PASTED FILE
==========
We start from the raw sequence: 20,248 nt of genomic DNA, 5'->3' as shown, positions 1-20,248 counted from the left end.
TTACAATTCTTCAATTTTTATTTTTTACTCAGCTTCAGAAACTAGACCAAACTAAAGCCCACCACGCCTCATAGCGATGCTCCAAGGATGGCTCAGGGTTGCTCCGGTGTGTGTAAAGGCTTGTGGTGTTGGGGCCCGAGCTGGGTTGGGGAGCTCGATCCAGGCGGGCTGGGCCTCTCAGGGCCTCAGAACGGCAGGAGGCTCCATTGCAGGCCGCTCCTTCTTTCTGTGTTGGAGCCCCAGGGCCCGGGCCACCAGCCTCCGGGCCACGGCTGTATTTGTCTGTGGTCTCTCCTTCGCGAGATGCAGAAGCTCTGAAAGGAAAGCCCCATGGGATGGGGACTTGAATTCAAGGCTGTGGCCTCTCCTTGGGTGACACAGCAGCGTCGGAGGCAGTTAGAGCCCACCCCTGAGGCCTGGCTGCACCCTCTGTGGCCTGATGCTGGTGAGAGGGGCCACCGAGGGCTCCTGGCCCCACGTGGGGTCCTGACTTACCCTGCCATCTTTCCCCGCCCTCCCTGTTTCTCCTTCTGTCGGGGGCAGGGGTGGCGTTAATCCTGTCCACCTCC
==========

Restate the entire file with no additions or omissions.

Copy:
We start from the raw sequence: 20,248 nt of genomic DNA, 5'->3' as shown, positions 1-20,248 counted from the left end.
TTACAATTCTTCAATTTTTATTTTTTACTCAGCTTCAGAAACTAGACCAAACTAAAGCCCACCACGCCTCATAGCGATGCTCCAAGGATGGCTCAGGGTTGCTCCGGTGTGTGTAAAGGCTTGTGGTGTTGGGGCCCGAGCTGGGTTGGGGAGCTCGATCCAGGCGGGCTGGGCCTCTCAGGGCCTCAGAACGGCAGGAGGCTCCATTGCAGGCCGCTCCTTCTTTCTGTGTTGGAGCCCCAGGGCCCGGGCCACCAGCCTCCGGGCCACGGCTGTATTTGTCTGTGGTCTCTCCTTCGCGAGATGCAGAAGCTCTGAAAGGAAAGCCCCATGGGATGGGGACTTGAATTCAAGGCTGTGGCCTCTCCTTGGGTGACACAGCAGCGTCGGAGGCAGTTAGAGCCCACCCCTGAGGCCTGGCTGCACCCTCTGTGGCCTGATGCTGGTGAGAGGGGCCACCGAGGGCTCCTGGCCCCACGTGGGGTCCTGACTTACCCTGCCATCTTTCCCCGCCCTCCCTGTTTCTCCTTCTGTCGGGGGCAGGGGTGGCGTTAATCCTGTCCACCTCC